Canadian officials said they believe the swift punishment of the captain and crew will deter others.

Last year, officials imposed a visa requirement on persons coming from Turkey and Portugal. Scores of the Portuguese said they were Jehovah's Witnesses and were fleeing Portugal because they were being persecuted by the Catholic Church. When Canadian officials investigated, they determined that there was no such persecution and that most of the immigrants were unknown to the Jehovah's Witnesses in Portugal.

The number of Brazilians, Sri Lankans and Iranians seeking asylum also has risen. While attention was directed at the seacoast last week, a Sri Lankan couple and an Iranian man seeking refugee status arrived at an island in the Canadian Arctic on a flight from Greenland. The Sri Lankans said they had traveled from Sri Lanka to Pakistan to Moscow to Helsinki to Greenland.

Leaders of Canadian Sikh organizations argued that the public outcry over the Sikh refugees revealed an undercurrent of racism against Asians. Most of those who object on radio call-in shows and in bars say they they think it is unfair for illegal entrants to be allowed to settle here while others going through authorized channels have to wait years in their countries to get visas to come here legally.

Many express concern about terrorism. Indian diplomats in Canada say there are now more members of radical Sikh organizations in Canada than in India.

Extremist Sikh groups have been the focus of a long investigation into the 1985 bombing of an Air India flight bound from Toronto to Bombay. Four Sikhs were given prison sentences in Vancouver recently for trying to assassinate a Punjabi Cabinet minister when he visited the city last year.

Two Sikhs were sentenced to life imprisonment in Montreal for plotting to blow up another Air India jet. Last month, a Sikh priest in Toronto was charged with attempted murder after stabbing a man during a religious dispute.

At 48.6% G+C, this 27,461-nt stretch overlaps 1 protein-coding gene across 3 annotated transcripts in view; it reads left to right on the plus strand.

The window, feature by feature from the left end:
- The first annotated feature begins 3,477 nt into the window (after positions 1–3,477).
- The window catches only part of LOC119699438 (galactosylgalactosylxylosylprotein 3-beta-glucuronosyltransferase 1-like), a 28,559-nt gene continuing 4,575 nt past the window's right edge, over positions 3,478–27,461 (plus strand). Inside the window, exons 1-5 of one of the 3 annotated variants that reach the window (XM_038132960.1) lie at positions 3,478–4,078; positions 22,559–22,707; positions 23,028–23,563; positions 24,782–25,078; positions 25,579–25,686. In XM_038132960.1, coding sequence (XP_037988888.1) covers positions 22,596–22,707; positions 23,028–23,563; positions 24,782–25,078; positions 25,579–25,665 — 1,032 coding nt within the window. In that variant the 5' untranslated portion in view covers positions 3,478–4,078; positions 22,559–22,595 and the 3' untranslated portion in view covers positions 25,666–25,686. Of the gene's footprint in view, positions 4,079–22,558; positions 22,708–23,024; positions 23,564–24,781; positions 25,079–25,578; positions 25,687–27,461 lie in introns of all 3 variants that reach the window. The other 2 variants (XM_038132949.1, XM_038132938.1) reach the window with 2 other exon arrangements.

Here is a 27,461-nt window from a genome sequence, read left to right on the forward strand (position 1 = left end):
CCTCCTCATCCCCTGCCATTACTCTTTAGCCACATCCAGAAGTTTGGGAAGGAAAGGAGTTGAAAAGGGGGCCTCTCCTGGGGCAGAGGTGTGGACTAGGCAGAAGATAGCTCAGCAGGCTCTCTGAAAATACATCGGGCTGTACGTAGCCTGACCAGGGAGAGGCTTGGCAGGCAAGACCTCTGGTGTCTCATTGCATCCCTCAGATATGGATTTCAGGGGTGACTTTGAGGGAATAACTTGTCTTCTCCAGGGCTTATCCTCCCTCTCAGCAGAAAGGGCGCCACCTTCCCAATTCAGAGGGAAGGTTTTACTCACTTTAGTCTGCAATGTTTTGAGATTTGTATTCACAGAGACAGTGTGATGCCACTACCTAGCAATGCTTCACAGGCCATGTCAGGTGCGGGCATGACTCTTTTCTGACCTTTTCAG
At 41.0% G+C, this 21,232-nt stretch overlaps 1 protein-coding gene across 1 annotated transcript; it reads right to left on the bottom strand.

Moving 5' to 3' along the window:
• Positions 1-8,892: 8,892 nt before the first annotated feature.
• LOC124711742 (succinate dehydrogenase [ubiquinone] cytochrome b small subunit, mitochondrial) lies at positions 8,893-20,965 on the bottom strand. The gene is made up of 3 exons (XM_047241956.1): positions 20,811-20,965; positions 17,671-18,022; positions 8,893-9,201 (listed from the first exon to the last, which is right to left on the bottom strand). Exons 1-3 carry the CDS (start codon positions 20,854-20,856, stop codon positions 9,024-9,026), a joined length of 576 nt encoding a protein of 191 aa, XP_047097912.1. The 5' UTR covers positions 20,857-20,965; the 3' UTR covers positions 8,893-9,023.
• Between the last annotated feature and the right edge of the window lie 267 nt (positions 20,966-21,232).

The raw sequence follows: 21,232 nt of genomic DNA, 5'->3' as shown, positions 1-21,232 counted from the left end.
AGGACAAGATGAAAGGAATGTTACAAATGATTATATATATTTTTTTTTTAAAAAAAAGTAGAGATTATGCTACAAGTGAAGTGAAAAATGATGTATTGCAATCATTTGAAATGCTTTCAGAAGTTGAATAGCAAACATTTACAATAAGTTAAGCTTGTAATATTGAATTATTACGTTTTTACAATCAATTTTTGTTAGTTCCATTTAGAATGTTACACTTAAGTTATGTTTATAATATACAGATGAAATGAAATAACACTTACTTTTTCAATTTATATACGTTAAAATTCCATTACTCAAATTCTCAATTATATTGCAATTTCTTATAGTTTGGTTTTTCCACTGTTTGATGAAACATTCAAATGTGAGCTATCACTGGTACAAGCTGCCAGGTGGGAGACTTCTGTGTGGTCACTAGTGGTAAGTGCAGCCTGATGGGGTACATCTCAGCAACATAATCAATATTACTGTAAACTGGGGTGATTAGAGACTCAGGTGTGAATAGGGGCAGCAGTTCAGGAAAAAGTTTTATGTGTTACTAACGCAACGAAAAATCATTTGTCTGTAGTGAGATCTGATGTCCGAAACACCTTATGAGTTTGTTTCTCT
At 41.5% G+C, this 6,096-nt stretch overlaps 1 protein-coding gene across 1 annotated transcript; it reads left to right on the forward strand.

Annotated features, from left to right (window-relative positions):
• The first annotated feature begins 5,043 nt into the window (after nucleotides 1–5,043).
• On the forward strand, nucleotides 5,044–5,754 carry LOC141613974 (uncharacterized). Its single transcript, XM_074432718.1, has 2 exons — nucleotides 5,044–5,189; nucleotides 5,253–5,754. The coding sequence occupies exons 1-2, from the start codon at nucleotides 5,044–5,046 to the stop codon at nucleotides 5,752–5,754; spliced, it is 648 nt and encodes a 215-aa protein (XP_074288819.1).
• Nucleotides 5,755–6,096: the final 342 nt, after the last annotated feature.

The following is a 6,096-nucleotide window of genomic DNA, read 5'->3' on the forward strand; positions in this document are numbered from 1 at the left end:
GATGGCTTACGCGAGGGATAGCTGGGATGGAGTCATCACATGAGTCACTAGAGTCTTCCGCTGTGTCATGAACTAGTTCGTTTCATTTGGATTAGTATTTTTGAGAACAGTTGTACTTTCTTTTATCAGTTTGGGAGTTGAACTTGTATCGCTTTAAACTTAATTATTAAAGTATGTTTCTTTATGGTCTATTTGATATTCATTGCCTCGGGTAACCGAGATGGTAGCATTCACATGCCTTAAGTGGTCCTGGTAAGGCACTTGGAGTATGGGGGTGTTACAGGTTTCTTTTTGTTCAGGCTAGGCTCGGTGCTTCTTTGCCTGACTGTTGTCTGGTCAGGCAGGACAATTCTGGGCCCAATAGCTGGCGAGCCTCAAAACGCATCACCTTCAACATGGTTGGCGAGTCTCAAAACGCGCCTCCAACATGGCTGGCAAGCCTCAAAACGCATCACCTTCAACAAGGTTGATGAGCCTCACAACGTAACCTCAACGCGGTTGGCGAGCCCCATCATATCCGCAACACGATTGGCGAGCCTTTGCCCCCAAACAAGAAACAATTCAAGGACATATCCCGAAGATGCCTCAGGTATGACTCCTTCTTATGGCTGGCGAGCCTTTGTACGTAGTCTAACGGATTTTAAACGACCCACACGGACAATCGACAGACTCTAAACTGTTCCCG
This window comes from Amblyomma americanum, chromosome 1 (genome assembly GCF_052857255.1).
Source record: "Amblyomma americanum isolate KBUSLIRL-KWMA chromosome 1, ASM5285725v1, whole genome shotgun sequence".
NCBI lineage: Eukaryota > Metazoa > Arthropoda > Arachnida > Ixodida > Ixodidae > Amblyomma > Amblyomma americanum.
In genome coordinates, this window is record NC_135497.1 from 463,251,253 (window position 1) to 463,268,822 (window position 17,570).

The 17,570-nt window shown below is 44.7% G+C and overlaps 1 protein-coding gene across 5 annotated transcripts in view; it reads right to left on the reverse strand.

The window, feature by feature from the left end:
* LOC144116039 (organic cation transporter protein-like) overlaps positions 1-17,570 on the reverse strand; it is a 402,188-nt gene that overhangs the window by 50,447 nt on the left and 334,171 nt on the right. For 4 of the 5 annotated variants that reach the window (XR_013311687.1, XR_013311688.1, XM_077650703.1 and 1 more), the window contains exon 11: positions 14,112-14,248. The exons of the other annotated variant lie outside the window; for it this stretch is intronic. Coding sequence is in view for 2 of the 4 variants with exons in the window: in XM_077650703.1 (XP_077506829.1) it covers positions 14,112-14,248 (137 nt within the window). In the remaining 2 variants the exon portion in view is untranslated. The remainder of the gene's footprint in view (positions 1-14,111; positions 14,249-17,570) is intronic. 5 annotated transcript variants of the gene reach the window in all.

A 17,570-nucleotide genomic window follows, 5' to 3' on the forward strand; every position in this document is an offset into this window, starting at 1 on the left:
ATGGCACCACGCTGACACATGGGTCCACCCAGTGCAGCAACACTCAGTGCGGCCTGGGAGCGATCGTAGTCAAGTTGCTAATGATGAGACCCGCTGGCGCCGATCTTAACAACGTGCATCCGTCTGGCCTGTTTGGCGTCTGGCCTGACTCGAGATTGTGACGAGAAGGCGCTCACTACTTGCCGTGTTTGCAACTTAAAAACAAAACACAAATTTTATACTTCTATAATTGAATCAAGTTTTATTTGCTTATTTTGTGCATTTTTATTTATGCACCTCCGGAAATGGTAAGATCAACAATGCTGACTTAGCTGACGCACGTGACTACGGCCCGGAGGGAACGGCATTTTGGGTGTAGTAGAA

Even Canadians who talk tough about limiting immigration generally unbend when they are exposed to the people behind the statistics.

In a poll taken by the Toronto-based Environics survey organization last fall, 70 percent of those questioned said Canada is accepting too many immigrants. But, said Environics pollster Donna Dasko, "when we ask specific questions, like should we allow immigrants who have family members here, the answer is usually yes, and when we ask if we should exclude racial minorities the answer is no."

Academicians and Canadian businessmen argue that Canada should open the doors wider for immigration. With birthrates down to about 1.67 percent and emigration to the United States by native Canadians, they say, present levels of immigration are too low. Canadian officials say they expect about 30,000 alleged refugees this year and about 115,000 migrants.

"Economically, immigrants are a bargain," wrote Morton Weinfeld, chairman of the sociology department at Montreal's McGill University, in the Toronto Globe and Mail last month. "Children of immigrants are rapidly taking their place among the best and the brightest in Canadian schools and universities. The work ethic is alive and well among newcomers."